Since experiencing different cultures is the lifeblood of why I travel, it was the thing I was most afraid of losing as I settled down again stateside. What would my days look like if they weren’t filled with the constant discoveries that traveling in an unfamiliar place yield? To hold onto this sense of wonder, I created a quest for myself, vowing that, even as I established new everyday routines in San Francisco, I would make time to explore the city’s many cultural districts—from Chinatown to Little Italy—with my sketchbook in tow.
I’m immediately taken with La Bisbal d’Empordà, a small town in the Costa Brava region of northeastern Spain. I soak up the colorful houses with wisteria-traced walls, lemon trees heavy with fruit, and centuries-old stone bridge. But then my eyes settle on what this Catalan town is famous for—sidewalks piled high with brightly painted terra cotta pottery.
This year, I was invited to be a sketch-artist-in-residence in Costa Brava—the rugged coastline that spans from Blanes, just north of Barcelona, up to Spain’s border with France. All told, I spent six weeks in the region, including a two-week stint in Girona. Nowhere else in my travels have I discovered so many layers of the past in a single place.
I love how my sketchbook slows me down, throws all of my senses wide open, and paves the way to spontaneous encounters with locals and fellow visitors alike. So, in the hopes of convincing more travelers to embrace the paintbrush and sketch pad as a way to be wholly present while they explore the world—and to record their unique experience of a new place—I’m offering my take on how to get started.
When I decided to visit Machu Picchu, I was so focused on getting to Peru that I kept delaying another important decision: Which route would I take to access the sacred site?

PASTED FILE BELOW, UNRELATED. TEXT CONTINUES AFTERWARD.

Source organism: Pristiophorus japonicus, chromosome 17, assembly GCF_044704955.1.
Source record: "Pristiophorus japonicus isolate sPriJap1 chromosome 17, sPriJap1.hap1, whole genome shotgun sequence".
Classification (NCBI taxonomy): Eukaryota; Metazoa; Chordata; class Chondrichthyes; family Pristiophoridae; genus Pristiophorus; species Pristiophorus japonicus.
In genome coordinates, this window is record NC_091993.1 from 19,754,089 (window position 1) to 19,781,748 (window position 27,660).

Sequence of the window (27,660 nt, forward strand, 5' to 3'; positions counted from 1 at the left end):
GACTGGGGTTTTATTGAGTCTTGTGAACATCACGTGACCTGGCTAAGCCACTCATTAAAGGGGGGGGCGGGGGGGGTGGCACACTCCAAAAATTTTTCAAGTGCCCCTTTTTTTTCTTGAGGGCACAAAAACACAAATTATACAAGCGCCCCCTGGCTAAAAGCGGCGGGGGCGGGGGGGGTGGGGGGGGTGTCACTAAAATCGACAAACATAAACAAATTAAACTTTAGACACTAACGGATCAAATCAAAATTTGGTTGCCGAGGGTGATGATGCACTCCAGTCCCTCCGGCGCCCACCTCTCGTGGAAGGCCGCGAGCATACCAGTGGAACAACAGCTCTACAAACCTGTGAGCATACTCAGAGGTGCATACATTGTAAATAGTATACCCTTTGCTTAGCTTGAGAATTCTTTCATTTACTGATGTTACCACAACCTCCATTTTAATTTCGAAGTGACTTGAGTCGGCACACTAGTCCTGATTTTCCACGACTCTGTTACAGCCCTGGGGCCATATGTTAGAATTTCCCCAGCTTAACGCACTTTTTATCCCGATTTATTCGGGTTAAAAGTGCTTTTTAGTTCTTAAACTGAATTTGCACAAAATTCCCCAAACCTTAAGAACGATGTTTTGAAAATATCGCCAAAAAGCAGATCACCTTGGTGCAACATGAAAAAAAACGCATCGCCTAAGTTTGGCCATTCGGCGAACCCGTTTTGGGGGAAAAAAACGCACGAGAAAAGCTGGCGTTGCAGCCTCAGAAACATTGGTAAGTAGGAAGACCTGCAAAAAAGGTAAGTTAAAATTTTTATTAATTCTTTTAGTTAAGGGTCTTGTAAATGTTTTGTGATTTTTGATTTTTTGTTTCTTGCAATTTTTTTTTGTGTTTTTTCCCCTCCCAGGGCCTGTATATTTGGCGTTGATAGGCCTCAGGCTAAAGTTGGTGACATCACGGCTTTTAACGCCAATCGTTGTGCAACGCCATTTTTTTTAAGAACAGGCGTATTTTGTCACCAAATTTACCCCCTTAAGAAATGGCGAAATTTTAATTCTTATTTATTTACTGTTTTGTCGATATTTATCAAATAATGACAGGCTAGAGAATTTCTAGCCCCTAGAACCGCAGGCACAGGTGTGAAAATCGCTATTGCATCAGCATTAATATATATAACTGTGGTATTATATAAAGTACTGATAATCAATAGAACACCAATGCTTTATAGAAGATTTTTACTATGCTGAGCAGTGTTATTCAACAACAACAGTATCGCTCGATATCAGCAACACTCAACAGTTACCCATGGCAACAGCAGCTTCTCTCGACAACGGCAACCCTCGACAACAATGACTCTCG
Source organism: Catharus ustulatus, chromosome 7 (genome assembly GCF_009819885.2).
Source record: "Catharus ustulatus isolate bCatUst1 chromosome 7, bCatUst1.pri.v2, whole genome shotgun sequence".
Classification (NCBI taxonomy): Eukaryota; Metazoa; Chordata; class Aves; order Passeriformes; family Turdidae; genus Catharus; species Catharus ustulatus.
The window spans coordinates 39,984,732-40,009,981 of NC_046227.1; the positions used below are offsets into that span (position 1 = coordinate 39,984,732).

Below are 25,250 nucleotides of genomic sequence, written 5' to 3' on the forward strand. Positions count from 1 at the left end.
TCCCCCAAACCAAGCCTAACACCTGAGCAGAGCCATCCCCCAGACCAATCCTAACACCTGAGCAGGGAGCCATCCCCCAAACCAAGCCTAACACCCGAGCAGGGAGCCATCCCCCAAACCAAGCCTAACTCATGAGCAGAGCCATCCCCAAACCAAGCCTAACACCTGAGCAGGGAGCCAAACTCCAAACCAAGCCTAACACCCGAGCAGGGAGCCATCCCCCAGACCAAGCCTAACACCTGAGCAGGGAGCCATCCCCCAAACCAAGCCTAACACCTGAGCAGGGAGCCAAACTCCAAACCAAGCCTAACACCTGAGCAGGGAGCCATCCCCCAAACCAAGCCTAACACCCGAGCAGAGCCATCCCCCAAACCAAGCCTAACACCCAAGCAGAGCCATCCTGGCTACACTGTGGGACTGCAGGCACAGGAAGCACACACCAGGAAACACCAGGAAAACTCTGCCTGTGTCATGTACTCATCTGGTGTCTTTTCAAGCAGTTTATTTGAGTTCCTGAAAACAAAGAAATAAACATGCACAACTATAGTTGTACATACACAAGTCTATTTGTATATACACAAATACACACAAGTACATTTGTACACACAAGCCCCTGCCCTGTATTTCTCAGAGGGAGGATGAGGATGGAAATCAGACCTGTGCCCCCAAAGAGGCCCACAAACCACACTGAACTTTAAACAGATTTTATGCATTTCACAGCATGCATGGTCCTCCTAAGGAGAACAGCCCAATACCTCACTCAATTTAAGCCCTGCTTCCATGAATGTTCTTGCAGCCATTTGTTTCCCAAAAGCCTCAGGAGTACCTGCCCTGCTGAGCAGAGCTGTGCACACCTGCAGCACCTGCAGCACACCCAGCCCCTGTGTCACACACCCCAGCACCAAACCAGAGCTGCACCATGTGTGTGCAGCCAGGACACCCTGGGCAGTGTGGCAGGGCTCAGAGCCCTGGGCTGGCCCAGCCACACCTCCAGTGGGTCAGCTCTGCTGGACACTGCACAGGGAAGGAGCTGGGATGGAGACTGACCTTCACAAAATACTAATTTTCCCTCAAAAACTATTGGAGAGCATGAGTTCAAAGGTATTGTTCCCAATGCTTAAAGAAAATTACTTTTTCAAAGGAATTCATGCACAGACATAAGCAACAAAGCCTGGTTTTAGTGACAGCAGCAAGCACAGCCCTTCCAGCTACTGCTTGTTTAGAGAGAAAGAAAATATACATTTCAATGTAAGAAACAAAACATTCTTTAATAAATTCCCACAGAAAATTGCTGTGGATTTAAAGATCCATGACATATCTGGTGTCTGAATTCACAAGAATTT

You’ve probably seen this before. It’s what everyone pictures when they think of Machu Picchu—the verdant network of stone terraces, temples, and open-walled houses; the soaring peaks of Huayna Picchu framing the dramatic scene. When I arrived at Peru’s “lost” Inca citadel in the clouds, I was expecting to round the path beneath the guardhouse, walk through…
In the course of researching where I wanted to go in Colombia, the place I looked forward to visiting most was the Guajira Peninsula, a vast, arid desert that juts out into the Caribbean Sea like a fisted forearm.
For travelers looking to immerse themselves in a destination’s traditions and ways of life, homestays are a perfect entry point. They are the very definition of local travel, getting visitors on the ground as soon as possible and plunging them into the deep end of a new place.
It is my first day in the tropical rain forests of northeast Colombia and, along with about a dozen other hikers, I am on the trail to La Ciudad Perdida, or the Lost City. The pre-Colombian city was built around 800 A.D., making it some 650 years older than its Inca Empire counterpart, Machu Picchu, in Peru.
Here on Salt Spring Island in western Canada, inside a 20-foot-wide canvas yurt—modeled after the round, portable dwellings of nomads in Mongolia and Central Asia—I feel closer to nature than ever. And yet the first thing I do upon waking is reach above me, retrieve my iPod Touch from the headboard, and refresh my Gmail inbox. In a matter of seconds, I find myself present everywhere but here.
The idea of documenting a trip through art isn’t a particularly new one. Aboard Captain Cook’s second voyage to the Pacific was oil painter William Hodges; artist Edward Wilson accompanied Robert Scott as he explored the Antarctic; even a 22-year-old Jacqueline Bouvier and her sister Lee completed sketches of their European tour in 1951. Three years ago, I decided to give this tradition a try. My first sketch was hastily drawn, with rows of capital Ls for windows and messy scribbles for trees, but I immediately noticed two effects the process had on me…